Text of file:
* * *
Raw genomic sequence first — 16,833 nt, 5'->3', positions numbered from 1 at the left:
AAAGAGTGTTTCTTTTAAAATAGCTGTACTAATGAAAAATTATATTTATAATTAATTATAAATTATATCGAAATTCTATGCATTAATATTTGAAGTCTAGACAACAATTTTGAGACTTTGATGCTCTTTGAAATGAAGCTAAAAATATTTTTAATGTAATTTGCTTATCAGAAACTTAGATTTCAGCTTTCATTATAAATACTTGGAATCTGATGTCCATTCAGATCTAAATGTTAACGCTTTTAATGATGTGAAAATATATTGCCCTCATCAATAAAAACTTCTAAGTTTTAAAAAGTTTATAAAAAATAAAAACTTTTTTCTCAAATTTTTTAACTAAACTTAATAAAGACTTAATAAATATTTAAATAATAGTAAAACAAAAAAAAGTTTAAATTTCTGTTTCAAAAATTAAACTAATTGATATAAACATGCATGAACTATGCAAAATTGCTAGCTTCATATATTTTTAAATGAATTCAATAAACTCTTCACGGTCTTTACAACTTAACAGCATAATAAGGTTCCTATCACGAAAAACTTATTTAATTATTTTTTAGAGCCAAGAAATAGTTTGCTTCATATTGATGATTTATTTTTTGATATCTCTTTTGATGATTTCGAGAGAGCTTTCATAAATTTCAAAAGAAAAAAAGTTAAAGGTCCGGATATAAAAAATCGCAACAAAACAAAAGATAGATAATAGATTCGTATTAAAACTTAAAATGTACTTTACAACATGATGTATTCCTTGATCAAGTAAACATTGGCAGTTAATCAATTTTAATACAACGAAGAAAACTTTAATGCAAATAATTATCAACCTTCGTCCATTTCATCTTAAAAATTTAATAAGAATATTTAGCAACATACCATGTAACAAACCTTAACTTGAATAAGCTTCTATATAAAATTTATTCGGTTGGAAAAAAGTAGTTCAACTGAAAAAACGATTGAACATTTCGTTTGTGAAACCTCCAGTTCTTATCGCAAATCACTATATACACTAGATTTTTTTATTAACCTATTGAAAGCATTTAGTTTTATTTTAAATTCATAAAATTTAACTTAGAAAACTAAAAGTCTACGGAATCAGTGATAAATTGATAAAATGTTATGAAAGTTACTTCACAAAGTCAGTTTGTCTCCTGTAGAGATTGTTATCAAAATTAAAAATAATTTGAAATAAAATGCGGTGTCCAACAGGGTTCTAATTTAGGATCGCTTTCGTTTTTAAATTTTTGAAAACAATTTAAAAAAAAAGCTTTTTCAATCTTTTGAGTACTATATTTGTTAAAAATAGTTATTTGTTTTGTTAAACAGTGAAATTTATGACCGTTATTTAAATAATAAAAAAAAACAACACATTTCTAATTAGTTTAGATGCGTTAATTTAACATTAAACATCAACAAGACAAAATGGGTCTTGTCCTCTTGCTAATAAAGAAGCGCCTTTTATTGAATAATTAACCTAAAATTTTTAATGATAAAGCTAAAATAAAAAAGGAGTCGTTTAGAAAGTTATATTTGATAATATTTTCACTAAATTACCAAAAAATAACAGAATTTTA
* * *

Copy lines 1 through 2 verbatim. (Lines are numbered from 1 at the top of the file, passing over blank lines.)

Raw genomic sequence first — 16,833 nt, 5'->3', positions numbered from 1 at the left:
AAAGAGTGTTTCTTTTAAAATAGCTGTACTAATGAAAAATTATATTTATAATTAATTATAAATTATATCGAAATTCTATGCATTAATATTTGAAGTCTAGACAACAATTTTGAGACTTTGATGCTCTTTGAAATGAAGCTAAAAATATTTTTAATGTAATTTGCTTATCAGAAACTTAGATTTCAGCTTTCATTATAAATACTTGGAATCTGATGTCCATTCAGATCTAAATGTTAACGCTTTTAATGATGTGAAAATATATTGCCCTCATCAATAAAAACTTCTAAGTTTTAAAAAGTTTATAAAAAATAAAAACTTTTTTCTCAAATTTTTTAACTAAACTTAATAAAGACTTAATAAATATTTAAATAATAGTAAAACAAAAAAAAGTTTAAATTTCTGTTTCAAAAATTAAACTAATTGATATAAACATGCATGAACTATGCAAAATTGCTAGCTTCATATATTTTTAAATGAATTCAATAAACTCTTCACGGTCTTTACAACTTAACAGCATAATAAGGTTCCTATCACGAAAAACTTATTTAATTATTTTTTAGAGCCAAGAAATAGTTTGCTTCATATTGATGATTTATTTTTTGATATCTCTTTTGATGATTTCGAGAGAGCTTTCATAAATTTCAAAAGAAAAAAAGTTAAAGGTCCGGATATAAAAAATCGCAACAAAACAAAAGATAGATAATAGATTCGTATTAAAACTTAAAATGTACTTTACAACATGATGTATTCCTTGATCAAGTAAACATTGGCAGTTAATCAATTTTAATACAACGAAGAAAACTTTAATGCAAATAATTATCAACCTTCGTCCATTTCATCTTAAAAATTTAATAAGAATATTTAGCAACATACCATGTAACAAACCTTAACTTGAATAAGCTTCTATATAAAATTTATTCGGTTGGAAAAAAGTAGTTCAACTGAAAAAACGATTGAACATTTCGTTTGTGAAACCTCCAGTTCTTATCGCAAATCACTATATACACTAGATTTTTTTATTAACCTATTGAAAGCATTTAGTTTTATTTTAAATTCATAAAATTTAACTTAGAAAACTAAAAGTCTACGGAATCAGTGATAAATTGATAAAATGTTATGAAAGTTACTTCACAAAGTCAGTTTGTCTCCTGTAGAGATTGTTATCAAAATTAAAAATAATTTGAAATAAAATGCGGTGTCCAACAGGGTTCTAATTTAGGATCGCTTTCGTTTTTAAATTTTTGAAAACAATTTAAAAAAAAAGCTTTTTCAATCTTTTGAGTACTATATTTGTTAAAAATAGTTATTTGTTTTGTTAAACAGTGAAATTTATGACCGTTATTTAAATAATAAAAAAAAACAACACATTTCTAATTAGTTTAGATGCGTTAATTTAACATTAAACATCAACAAGACAAAATGGGTCTTGTCCTCTTGCTAATAAAGAAGCGCCTTTTATTGAATAATTAACCTAAAATTTTTAATGATAAAGCTAAAATAAAAAAGGAGTCGTTTAGAAAGTTATATTTGATAATATTTTCACTAAATTACCAAAAAATAACAGAATTTTA